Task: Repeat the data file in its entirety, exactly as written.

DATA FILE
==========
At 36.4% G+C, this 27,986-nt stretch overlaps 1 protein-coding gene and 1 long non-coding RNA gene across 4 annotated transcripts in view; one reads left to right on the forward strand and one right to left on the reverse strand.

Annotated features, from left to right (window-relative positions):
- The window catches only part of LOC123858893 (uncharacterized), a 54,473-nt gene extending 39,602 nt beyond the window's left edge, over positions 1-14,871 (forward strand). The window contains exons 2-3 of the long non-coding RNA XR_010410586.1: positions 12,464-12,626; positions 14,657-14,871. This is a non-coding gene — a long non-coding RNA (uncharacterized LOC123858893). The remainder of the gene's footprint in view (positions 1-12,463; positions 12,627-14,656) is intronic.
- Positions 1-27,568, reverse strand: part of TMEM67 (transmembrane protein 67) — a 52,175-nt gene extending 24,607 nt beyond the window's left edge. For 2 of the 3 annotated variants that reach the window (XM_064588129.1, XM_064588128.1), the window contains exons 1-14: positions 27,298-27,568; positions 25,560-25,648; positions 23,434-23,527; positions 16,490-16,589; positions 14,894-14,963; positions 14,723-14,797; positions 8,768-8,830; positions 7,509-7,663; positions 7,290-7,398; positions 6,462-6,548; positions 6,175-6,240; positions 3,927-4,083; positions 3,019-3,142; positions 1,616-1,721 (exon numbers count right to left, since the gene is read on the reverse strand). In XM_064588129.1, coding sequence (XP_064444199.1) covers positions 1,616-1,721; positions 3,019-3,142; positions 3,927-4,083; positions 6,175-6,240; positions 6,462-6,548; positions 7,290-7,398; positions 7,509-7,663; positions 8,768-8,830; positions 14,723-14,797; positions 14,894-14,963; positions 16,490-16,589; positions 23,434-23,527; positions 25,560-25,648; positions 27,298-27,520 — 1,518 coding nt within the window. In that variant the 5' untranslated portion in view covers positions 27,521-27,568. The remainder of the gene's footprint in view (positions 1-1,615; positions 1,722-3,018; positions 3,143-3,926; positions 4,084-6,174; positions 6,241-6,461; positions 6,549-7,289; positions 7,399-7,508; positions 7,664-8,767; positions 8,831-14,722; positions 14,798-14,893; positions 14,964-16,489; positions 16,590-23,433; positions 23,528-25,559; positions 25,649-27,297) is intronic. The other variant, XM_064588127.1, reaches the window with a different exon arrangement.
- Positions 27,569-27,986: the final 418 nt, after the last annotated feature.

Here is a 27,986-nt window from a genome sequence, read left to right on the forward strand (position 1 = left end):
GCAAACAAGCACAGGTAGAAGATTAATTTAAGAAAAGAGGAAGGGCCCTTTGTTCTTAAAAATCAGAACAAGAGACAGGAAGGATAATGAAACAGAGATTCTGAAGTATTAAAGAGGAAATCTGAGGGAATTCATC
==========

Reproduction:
At 36.4% G+C, this 27,986-nt stretch overlaps 1 protein-coding gene and 1 long non-coding RNA gene across 4 annotated transcripts in view; one reads left to right on the forward strand and one right to left on the reverse strand.

Annotated features, from left to right (window-relative positions):
- The window catches only part of LOC123858893 (uncharacterized), a 54,473-nt gene extending 39,602 nt beyond the window's left edge, over positions 1-14,871 (forward strand). The window contains exons 2-3 of the long non-coding RNA XR_010410586.1: positions 12,464-12,626; positions 14,657-14,871. This is a non-coding gene — a long non-coding RNA (uncharacterized LOC123858893). The remainder of the gene's footprint in view (positions 1-12,463; positions 12,627-14,656) is intronic.
- Positions 1-27,568, reverse strand: part of TMEM67 (transmembrane protein 67) — a 52,175-nt gene extending 24,607 nt beyond the window's left edge. For 2 of the 3 annotated variants that reach the window (XM_064588129.1, XM_064588128.1), the window contains exons 1-14: positions 27,298-27,568; positions 25,560-25,648; positions 23,434-23,527; positions 16,490-16,589; positions 14,894-14,963; positions 14,723-14,797; positions 8,768-8,830; positions 7,509-7,663; positions 7,290-7,398; positions 6,462-6,548; positions 6,175-6,240; positions 3,927-4,083; positions 3,019-3,142; positions 1,616-1,721 (exon numbers count right to left, since the gene is read on the reverse strand). In XM_064588129.1, coding sequence (XP_064444199.1) covers positions 1,616-1,721; positions 3,019-3,142; positions 3,927-4,083; positions 6,175-6,240; positions 6,462-6,548; positions 7,290-7,398; positions 7,509-7,663; positions 8,768-8,830; positions 14,723-14,797; positions 14,894-14,963; positions 16,490-16,589; positions 23,434-23,527; positions 25,560-25,648; positions 27,298-27,520 — 1,518 coding nt within the window. In that variant the 5' untranslated portion in view covers positions 27,521-27,568. The remainder of the gene's footprint in view (positions 1-1,615; positions 1,722-3,018; positions 3,143-3,926; positions 4,084-6,174; positions 6,241-6,461; positions 6,549-7,289; positions 7,399-7,508; positions 7,664-8,767; positions 8,831-14,722; positions 14,798-14,893; positions 14,964-16,489; positions 16,590-23,433; positions 23,528-25,559; positions 25,649-27,297) is intronic. The other variant, XM_064588127.1, reaches the window with a different exon arrangement.
- Positions 27,569-27,986: the final 418 nt, after the last annotated feature.

Here is a 27,986-nt window from a genome sequence, read left to right on the forward strand (position 1 = left end):
GCAAACAAGCACAGGTAGAAGATTAATTTAAGAAAAGAGGAAGGGCCCTTTGTTCTTAAAAATCAGAACAAGAGACAGGAAGGATAATGAAACAGAGATTCTGAAGTATTAAAGAGGAAATCTGAGGGAATTCATC